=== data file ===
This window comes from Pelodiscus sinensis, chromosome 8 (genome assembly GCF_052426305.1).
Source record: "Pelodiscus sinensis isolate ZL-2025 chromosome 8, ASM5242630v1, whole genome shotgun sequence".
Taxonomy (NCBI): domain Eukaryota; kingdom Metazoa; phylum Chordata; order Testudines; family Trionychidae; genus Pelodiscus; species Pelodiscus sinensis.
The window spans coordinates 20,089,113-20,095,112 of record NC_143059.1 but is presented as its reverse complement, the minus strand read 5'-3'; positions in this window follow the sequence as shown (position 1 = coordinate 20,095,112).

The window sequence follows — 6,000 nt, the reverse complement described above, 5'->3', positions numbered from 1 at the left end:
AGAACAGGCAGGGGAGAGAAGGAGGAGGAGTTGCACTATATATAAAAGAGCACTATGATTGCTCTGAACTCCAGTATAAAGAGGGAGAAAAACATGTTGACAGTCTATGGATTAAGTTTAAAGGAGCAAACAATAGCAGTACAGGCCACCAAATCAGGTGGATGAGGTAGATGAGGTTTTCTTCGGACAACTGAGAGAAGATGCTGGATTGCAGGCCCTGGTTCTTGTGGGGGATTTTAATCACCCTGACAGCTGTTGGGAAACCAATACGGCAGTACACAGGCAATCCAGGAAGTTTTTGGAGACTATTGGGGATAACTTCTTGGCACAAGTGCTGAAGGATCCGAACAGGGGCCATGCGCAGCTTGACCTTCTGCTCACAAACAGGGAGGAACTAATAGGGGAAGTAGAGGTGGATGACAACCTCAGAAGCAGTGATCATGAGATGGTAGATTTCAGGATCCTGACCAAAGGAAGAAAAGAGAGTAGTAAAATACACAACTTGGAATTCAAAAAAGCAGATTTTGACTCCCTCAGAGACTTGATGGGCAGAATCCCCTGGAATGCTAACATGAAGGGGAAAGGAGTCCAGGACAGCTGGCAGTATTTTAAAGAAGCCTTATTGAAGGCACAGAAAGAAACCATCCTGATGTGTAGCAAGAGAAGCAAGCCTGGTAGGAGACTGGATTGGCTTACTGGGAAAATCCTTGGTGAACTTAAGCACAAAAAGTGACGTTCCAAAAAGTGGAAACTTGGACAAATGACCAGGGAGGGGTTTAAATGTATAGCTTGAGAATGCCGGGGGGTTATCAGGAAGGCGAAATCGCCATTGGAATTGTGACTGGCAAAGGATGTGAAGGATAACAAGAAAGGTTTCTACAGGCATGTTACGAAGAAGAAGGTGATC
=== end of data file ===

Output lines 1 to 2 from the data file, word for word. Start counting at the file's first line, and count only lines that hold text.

This window comes from Pelodiscus sinensis, chromosome 8 (genome assembly GCF_052426305.1).
Source record: "Pelodiscus sinensis isolate ZL-2025 chromosome 8, ASM5242630v1, whole genome shotgun sequence".